A nice overview of basic usability principles for building user interfaces. The call for do-it-yourself user testing is extremely important, though ignored or unknown to many companies. The sense of humor is great and the advice is fairly actionable and easy to follow.
The only downside (and hence a 4 star rating) is that the book could use more real world examples. Seeing many more screenshots of websites that do something well, side by side with those that do it poorly--or better yet, examples of incrementally improving a single design based on user testing--would make the lessons much more sticky.
Fun quotes from the book:
It's not rocket surgery.
The actual Average User is kept in a hermetically sealed vault at the International Bureau of Standards in Geneva.
What they actually do most of the time (if we’re lucky) is glance at each new page, scan some of the text, and click on the first link that catches their interest or vaguely resembles the thing they’re looking for. There are almost always large parts of the page that they don’t even look at. We’re thinking “great literature” (or at least “product brochure”), while the user’s reality is much closer to “billboard going by at 60 miles an hour.”
FACT OF LIFE #1: We don’t read pages. We scan them.
If your audience is going to act like you’re designing billboards, then design great billboards.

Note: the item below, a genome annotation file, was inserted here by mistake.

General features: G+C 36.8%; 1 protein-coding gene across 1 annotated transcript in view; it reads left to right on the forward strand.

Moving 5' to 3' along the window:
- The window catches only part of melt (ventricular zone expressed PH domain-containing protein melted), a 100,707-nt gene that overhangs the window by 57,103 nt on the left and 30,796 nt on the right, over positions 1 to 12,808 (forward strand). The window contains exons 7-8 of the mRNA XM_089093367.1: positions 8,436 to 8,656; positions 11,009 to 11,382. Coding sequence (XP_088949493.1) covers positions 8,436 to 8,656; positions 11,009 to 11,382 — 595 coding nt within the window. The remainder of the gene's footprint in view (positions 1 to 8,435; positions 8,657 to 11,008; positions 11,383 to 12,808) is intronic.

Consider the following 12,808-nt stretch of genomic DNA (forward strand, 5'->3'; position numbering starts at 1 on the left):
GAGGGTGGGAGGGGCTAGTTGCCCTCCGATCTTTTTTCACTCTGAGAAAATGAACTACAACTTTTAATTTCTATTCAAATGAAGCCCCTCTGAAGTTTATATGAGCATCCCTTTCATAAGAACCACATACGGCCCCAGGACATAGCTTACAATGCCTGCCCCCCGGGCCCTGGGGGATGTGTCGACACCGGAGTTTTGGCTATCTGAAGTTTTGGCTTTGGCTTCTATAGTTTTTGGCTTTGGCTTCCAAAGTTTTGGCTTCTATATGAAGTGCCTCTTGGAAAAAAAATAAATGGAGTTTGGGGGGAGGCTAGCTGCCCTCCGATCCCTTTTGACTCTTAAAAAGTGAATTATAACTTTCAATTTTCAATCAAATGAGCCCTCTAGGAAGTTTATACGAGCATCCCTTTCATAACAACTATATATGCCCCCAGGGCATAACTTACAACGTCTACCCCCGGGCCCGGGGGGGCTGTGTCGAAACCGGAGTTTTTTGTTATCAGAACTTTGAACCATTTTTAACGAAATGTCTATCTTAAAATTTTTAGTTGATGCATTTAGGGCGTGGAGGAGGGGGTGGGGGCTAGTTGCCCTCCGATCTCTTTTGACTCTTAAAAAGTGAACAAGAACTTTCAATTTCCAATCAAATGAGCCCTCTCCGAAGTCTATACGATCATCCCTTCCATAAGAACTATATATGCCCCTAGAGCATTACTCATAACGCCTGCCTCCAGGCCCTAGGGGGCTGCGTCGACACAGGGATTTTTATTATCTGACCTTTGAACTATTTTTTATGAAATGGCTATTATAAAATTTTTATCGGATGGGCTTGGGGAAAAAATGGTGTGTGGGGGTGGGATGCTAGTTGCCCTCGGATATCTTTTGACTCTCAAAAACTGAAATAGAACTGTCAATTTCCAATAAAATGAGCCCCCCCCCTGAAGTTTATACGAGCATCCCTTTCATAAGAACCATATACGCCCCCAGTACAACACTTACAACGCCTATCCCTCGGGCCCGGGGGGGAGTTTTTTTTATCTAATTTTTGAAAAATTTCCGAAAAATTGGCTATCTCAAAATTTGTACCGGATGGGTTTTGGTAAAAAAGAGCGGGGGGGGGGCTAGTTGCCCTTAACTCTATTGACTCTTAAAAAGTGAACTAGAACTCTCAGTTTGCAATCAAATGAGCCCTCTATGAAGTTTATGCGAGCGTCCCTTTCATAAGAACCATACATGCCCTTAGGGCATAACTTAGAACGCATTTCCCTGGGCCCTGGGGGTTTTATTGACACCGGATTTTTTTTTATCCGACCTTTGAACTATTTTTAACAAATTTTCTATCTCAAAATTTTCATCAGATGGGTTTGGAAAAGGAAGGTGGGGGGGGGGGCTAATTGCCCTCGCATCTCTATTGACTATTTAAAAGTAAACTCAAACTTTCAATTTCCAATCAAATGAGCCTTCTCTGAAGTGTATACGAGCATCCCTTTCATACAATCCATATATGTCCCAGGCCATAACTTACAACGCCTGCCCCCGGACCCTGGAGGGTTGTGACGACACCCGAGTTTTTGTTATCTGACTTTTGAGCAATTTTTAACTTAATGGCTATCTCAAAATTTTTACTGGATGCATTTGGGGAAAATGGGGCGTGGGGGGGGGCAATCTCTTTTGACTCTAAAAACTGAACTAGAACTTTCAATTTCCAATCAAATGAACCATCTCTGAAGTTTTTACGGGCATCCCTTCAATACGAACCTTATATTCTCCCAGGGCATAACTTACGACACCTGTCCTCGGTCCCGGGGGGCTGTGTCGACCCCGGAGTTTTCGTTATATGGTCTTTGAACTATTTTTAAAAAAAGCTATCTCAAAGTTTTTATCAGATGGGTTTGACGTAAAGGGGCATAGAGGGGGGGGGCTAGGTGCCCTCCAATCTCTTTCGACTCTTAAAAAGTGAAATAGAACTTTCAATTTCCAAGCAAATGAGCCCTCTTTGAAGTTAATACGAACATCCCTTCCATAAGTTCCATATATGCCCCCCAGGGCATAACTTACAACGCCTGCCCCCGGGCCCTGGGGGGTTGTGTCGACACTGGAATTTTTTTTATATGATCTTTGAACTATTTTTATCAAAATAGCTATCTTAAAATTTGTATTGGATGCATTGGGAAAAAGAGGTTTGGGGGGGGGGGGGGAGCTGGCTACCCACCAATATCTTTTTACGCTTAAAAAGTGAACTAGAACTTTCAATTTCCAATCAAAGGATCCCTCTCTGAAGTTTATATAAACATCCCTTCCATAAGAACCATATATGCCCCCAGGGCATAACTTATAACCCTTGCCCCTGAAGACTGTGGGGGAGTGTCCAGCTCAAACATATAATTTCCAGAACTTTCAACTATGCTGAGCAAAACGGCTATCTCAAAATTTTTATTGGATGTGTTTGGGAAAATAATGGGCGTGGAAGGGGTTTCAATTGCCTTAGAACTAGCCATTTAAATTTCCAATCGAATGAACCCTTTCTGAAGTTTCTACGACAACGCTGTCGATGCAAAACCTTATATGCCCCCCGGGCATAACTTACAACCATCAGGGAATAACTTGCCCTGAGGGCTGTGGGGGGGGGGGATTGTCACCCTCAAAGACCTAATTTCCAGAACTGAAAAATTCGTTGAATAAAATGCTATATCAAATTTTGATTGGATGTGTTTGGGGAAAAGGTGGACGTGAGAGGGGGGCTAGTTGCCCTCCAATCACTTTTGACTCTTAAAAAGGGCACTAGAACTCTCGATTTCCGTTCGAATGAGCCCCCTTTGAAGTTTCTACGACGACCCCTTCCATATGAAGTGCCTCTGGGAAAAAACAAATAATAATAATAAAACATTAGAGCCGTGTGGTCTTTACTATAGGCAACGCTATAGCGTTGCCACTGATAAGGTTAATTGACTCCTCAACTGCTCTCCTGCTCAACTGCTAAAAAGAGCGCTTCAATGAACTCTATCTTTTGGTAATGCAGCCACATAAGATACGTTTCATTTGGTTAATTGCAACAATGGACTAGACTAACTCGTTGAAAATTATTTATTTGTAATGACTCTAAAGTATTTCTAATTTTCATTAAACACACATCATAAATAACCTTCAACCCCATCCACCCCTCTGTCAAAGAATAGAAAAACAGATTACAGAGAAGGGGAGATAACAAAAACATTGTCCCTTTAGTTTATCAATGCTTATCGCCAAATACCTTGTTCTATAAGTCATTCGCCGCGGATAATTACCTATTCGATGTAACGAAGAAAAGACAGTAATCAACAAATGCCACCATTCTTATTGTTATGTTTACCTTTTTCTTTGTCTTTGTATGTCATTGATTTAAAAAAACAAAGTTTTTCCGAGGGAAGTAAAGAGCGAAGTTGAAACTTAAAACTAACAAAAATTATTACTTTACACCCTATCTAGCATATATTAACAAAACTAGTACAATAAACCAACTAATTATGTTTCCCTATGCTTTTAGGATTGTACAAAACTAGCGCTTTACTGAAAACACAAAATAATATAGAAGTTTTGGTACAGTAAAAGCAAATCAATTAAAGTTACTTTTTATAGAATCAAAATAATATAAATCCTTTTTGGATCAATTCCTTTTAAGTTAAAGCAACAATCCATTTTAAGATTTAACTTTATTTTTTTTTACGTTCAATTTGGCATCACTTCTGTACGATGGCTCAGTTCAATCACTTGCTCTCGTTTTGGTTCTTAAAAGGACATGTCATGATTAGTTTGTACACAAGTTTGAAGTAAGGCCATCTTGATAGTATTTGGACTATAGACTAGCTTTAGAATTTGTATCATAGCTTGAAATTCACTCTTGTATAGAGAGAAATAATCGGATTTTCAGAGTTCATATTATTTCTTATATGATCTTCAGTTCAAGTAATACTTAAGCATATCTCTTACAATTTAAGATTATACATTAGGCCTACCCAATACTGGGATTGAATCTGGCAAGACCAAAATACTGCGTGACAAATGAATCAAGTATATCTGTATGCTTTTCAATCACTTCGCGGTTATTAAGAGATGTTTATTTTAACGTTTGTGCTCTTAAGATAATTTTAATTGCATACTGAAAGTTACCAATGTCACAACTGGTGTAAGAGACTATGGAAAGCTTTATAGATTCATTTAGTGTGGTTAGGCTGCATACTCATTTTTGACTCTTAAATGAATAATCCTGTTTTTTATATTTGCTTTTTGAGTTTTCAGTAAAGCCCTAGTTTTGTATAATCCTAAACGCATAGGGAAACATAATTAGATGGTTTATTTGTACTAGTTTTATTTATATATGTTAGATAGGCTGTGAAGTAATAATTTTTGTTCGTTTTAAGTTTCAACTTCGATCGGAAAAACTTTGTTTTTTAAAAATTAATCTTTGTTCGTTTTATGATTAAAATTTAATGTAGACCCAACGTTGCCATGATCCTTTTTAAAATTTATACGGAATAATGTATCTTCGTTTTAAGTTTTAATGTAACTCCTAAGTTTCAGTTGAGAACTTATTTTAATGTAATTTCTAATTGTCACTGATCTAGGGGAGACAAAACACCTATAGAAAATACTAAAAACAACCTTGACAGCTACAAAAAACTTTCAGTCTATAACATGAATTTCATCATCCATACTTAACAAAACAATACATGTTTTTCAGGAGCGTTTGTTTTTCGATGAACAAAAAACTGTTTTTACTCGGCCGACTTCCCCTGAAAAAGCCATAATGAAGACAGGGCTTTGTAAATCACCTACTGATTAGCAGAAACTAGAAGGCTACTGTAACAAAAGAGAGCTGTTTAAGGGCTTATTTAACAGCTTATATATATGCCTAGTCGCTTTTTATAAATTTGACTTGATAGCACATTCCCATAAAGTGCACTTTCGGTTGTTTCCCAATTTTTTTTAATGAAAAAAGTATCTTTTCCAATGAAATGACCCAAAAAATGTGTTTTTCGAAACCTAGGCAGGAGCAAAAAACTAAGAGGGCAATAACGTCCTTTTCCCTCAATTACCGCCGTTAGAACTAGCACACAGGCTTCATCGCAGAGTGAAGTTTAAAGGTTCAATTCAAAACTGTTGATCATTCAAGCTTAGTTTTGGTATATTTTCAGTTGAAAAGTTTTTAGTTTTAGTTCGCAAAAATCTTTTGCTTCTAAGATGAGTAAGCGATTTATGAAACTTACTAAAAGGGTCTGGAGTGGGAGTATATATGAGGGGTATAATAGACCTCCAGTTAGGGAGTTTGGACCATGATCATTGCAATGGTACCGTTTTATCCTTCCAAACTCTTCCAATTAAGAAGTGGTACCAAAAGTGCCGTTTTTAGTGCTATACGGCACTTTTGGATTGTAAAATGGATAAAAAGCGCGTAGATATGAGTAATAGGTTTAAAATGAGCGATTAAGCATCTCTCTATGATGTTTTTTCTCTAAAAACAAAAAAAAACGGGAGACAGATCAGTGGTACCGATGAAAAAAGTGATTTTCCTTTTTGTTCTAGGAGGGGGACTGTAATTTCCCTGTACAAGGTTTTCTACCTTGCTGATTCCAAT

It doesn’t matter how many times I have to click, as long as each click is a mindless, unambiguous choice. —KRUG’S SECOND LAW OF USABILITY
The main thing you need to know about instructions is that no one is going to read them.
I think every Web development team should spend one morning a month doing usability testing. In a morning, you can test three users, then debrief over lunch. That’s it. When you leave the debriefing, the team will have decided what you’re going to fix before the next round of testing, and you’ll be done with testing for the month.
Experts are rarely insulted by something that is clear enough for beginners.
People are just as likely to be using their mobile devices while sitting on the couch at home, and they want (and expect) to be able to do everything. Or at least, everybody wants to do some things, and if you add them all up it amounts to everything.